Border agency needs tighter controls, some dangerous people get in: auditor

In this Dec. 7, 2011 photo, a car approaches the United States and Canada border crossing in Lacolle, Quebec. THE CANADIAN PRESS/Ryan Remiorz

OTTAWA - Border controls need to be tighter because some dangerous people still manage to slip into the country despite stricter post-9-11 scrutiny, the auditor general said Tuesday.

Michael Ferguson's latest report said the Canada Border Services Agency doesn't always get the information it needs to pinpoint threats.

The agency is supposed to get advance information about arriving air travellers, but an audit sample shows that the data can be incomplete or missing entirely.

And the RCMP, which watches for people sneaking across the border between regular ports of entry, can't say for sure what percentage of those people get nabbed.

Ferguson said improvements have been made in a border agency program to target air passengers who pose a danger to national security, but some still slip past the controls.

The agency also needs to improve its monitoring of high-risk individuals trying to immigrate.

Public Safety Minister Steven Blaney said he has asked the agency and the RCMP to address Ferguson's findings and recommendations.

"Indeed, officials are already in the process of implementing systems to further improve the safety of our border," Blaney said Tuesday.

"We will also be bringing forward entry and exit systems to improve information-sharing between law enforcement agencies at the border to better protect Canadians and to safeguard our fair and generous immigration system."

The audit acknowledged the government has a big job. In 2011-2012, the agency processed 99 million travellers at points of entry, about a third of them foreigners. It denied entry to 54,000 people at the border and intercepted another 4,000 overseas.

In an effort to understand how people sneak in, the auditors looked at a random sample of 49 people who entered the country illegally in the last five years.

In 15 cases, the people came in at a regular point of entry. In 11 of the 15, they were found inadmissible, but were allowed in temporarily with a requirement to report back the next day for departure or further examination, in accordance with the Immigration and Refugee Protection Act. They never showed up.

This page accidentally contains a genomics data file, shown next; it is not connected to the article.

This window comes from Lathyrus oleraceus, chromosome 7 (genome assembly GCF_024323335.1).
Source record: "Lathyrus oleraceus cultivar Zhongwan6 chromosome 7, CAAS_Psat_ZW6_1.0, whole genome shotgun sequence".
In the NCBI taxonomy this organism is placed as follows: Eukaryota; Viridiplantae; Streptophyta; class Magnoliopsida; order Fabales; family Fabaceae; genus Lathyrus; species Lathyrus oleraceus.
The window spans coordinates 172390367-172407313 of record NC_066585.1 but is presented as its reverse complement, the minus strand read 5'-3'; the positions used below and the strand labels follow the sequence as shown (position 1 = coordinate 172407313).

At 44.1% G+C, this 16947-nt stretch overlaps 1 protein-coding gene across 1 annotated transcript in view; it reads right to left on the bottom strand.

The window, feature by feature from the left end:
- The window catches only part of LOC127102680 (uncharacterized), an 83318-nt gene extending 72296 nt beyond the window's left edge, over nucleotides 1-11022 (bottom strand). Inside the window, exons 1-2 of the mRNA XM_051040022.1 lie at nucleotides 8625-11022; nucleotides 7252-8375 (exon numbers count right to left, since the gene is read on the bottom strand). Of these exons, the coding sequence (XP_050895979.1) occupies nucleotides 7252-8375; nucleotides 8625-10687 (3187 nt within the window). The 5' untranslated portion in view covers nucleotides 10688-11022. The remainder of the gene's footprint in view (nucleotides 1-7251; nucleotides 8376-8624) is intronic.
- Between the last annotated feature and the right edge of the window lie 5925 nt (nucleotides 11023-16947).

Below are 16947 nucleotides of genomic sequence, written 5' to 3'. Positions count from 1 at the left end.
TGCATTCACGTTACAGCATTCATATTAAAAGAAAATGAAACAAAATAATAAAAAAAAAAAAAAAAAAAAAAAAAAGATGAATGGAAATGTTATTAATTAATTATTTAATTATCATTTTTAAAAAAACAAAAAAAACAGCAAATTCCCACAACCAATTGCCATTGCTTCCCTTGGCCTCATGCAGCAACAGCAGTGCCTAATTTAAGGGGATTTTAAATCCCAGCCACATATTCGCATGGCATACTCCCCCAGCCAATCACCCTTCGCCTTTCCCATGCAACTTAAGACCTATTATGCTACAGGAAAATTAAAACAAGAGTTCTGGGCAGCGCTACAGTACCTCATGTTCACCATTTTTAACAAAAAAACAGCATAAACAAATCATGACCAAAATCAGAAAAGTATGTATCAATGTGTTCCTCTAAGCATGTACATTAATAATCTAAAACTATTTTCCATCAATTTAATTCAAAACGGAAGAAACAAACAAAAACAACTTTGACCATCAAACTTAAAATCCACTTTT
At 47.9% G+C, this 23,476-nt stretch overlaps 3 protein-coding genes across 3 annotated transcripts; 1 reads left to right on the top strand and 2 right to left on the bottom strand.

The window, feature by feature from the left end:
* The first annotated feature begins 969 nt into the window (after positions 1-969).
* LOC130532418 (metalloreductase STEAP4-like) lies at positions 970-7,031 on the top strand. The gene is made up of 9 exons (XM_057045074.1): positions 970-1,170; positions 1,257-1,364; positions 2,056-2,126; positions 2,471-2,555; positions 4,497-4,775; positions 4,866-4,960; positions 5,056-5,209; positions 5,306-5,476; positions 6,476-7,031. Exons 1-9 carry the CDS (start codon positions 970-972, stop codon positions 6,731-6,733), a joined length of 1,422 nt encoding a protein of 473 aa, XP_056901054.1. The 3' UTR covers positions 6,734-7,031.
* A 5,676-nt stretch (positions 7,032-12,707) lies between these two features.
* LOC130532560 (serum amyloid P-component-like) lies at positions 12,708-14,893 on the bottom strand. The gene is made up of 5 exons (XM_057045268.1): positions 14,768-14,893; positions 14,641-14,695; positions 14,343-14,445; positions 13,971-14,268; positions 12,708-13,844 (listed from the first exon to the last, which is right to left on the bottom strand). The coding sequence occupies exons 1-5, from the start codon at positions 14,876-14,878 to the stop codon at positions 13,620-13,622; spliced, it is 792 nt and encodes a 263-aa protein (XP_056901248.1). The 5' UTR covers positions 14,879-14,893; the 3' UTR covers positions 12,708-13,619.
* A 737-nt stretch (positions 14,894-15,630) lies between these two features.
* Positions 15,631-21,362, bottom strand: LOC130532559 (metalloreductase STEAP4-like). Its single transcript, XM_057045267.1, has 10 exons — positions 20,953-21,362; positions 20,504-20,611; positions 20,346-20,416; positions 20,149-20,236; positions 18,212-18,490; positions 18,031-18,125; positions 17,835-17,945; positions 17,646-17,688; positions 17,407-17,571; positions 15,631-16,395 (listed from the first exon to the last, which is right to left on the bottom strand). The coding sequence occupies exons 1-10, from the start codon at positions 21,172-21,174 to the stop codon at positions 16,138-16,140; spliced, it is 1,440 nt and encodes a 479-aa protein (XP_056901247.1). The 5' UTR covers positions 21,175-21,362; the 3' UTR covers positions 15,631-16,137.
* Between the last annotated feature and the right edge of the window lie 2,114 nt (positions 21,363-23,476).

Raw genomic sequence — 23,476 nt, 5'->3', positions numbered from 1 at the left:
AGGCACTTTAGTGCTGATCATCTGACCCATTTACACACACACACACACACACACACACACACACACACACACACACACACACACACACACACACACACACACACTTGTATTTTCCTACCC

The other four cases involved what are called port runners — people who go through a port of entry, but don't stop or don't complete an examination.

The audit said the agency doesn't monitor people who fail to report after entry. Arrest warrants are issued.

Ferguson says the border guards need a better measure of how many people board flights to Canada without proper documents and should find a better way to measure how their controls are working.

He says the RCMP also lacks the information it needs to judge the success of its border enforcement efforts. For example, in 2011-2012 the Mounties tallied the number of illegals caught and the number who evaded capture. The next year, they counted only those they arrested.

"Both types of information are necessary to assess how effective the teams are and whether they are reducing illegal entries," the report said.

The Mounties have set performance measures, but have not systematically gathered and analyzed the relevant information, the report added.

Ferguson said that while the border agency has made significant progress in some of its efforts to detect threats, there's more to be done.

"It often does not get the information it needs to identify those travellers before they arrive in Canada," he said.

"Furthermore, even when the agency has the information, we found that controls do not always work. We also found that the RCMP does not know the extent to which it is successful in intercepting people who enter the country illegally between ports of entry."

He said many of the problems can be solved with better analysis of existing information and improved monitoring.

The agency agrees that it needs better quality information about incoming air passengers and has a program to be in place by next June to improve the system.

It also said it is improving its lookout systems to catch inadmissible immigrants.

Ferguson said that illegals can be involved in terrorism or organized crime and pose costs for taxpayers. Immigration Canada estimates each rejected refugee claimant, some of whom enter illegally, costs the country $26,000.

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